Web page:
I have worked in restaurants almost continually since I was sixteen years old.
I have a college degree.
I have a 140 IQ, even when blitzed out of my gourd.
One of these statements seemingly does not match up with the others yet they are all true. It took a while to figure out why I kept coming back to the biz despite the well-meaning ‘helpful advice’ of friends and family members who insisted on so many occasions that I get a Real Job. ‘Get a stable job like mine at the factory’ one associate said, whose factory later closed down. ‘Get a job with good benefits like my IT job’ said a family member whose job and benefits were later outsourced. ‘People like you and I are too good/smart/qualified/educated to work in a restaurant’ advised my friend who I got a a job for at the restaurant I was working at at the time.
Eventually I figured it out. It’s the people: the ones I’ve worked with and befriended over the years, the customers I’ve interacted with in one capacity or another, the brothers and sisters that I’ve adopted or who have adopted me. The way you speak with different people in a restaurant plays out like a surreal situation comedy. Hell, I’ve even met a couple of cool managers before. It happens.
The people that make and bring you your food when you go out to eat are truly a special breed. We work harder than immigrants and we party harder than rock stars. All while getting paid in some cases at an hourly rate of less than one third the minimum wage in the richest nation the world has ever known.
Some kind of human resources magical alchemy happens when you combine the youngest, brightest, most well-educated minds in the country (the restaurant industry is the number one employer of college students age 18 to 24) with ex-cons, drug fiends and hippies in a close-quartered, highly stressful environment. I would even say that the egalitarian nature of the job is one the better aspects of the business. Generally speaking a restaurant does not care what color you are, where you were born, what you like to do in your off time, who you like to do in your off time, your favorite color, anything. The only criterion for judgment is whether or not you can do the job assigned. If everything goes well and you are capable and competent you will be accepted by your peers. If everything goes wrong and you screw up a lot you might even get promoted.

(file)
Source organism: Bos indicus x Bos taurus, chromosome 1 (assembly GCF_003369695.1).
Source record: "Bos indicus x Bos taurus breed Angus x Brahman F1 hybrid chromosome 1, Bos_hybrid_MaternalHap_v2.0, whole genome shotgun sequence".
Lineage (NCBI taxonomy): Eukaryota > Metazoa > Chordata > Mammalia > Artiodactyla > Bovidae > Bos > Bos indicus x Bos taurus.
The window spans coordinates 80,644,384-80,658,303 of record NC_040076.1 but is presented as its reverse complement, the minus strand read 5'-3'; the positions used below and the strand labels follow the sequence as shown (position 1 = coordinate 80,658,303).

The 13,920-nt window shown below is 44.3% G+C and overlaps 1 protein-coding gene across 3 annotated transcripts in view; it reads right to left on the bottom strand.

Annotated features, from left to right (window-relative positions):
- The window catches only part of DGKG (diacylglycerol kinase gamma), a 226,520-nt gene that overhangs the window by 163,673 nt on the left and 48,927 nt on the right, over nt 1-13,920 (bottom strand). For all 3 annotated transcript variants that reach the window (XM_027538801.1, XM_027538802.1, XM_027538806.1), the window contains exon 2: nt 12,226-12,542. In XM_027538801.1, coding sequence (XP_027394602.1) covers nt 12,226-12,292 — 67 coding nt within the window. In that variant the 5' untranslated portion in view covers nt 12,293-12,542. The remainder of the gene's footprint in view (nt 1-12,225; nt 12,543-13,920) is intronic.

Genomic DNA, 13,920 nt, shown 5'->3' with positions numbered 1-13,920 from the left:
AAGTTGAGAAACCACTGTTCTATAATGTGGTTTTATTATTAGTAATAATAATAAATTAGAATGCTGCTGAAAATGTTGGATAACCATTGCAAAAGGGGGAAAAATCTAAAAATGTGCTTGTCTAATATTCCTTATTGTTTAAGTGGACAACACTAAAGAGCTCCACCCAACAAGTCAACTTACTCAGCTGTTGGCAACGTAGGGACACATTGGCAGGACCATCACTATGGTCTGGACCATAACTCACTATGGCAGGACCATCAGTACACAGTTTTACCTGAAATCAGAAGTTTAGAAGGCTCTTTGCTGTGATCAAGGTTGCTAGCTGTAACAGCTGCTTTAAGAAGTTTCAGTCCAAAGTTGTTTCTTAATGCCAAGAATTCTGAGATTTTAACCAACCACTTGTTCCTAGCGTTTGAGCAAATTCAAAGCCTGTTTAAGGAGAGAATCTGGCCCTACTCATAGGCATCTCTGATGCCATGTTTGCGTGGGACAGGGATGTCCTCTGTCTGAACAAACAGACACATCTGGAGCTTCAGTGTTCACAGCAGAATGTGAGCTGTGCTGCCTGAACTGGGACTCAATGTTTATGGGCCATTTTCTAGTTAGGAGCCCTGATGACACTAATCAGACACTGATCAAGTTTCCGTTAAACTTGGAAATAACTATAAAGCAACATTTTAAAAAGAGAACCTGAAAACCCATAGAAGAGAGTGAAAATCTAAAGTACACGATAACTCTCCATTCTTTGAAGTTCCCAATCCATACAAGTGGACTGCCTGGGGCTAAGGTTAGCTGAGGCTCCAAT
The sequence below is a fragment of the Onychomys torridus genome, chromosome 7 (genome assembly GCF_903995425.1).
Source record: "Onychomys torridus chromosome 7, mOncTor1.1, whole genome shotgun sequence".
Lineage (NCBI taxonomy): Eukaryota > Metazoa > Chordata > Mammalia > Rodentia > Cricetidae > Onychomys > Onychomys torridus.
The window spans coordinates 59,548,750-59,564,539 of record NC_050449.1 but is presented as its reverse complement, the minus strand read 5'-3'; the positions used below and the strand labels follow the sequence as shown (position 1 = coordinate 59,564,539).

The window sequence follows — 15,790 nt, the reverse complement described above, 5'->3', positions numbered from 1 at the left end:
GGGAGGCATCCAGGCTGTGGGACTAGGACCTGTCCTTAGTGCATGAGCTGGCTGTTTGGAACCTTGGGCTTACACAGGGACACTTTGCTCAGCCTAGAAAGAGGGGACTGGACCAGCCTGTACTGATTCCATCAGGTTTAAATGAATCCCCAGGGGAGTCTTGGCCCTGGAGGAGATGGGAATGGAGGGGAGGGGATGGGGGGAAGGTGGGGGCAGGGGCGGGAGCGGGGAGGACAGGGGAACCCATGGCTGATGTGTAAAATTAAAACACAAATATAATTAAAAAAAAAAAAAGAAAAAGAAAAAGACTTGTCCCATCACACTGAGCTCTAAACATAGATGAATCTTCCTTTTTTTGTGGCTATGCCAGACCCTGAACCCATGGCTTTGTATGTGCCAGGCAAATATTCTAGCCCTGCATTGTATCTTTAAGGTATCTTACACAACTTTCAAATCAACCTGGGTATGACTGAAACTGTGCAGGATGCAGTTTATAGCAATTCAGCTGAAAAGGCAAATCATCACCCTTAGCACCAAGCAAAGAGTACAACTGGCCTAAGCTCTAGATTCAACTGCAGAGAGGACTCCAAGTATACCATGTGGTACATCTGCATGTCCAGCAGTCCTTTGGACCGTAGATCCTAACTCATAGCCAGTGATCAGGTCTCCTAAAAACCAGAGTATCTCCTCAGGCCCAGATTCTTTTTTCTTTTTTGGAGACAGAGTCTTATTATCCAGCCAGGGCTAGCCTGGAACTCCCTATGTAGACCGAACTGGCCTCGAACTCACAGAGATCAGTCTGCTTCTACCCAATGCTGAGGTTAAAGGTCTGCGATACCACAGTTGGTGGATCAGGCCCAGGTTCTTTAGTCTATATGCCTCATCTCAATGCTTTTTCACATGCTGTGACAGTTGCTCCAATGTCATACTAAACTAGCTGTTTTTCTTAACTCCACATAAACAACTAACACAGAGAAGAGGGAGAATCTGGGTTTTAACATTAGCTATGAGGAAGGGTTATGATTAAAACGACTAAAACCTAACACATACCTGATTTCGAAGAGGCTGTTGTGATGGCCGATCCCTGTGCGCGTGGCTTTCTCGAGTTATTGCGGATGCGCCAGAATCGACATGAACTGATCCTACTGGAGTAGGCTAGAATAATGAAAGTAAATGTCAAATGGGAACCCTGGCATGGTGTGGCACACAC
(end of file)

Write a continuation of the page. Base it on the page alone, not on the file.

Over the years I have attained a set of skills that will ensure that I will be employable no matter where I go. I found a way to parlay my personality into profit and I don’t even have to take my clothes off. I don’t have to at least.
There appears to be a negative stigma attached to working in the service industry, though. A lot of people seem to think that restaurant workers are greedy, stupid, mean-spirited people who lack drive, talent or worth. They treat us with disdain and contempt. Almost unanimously they will reply to any complaint made by a restaurant industry employee that they should just ‘Get a real job’. Then they’ll usually leave a crappy tip.
I firmly believe that working in a restaurant is a valid occupation and that those who do so are worthy of the dignity and respect accorded to those who work in other occupations. Maybe that is a silly idea, but what can I say? I’m a silly guy.
I love the restaurant business.
And I’m not ashamed to say it.
Dignity and Respect
Me, The JerBear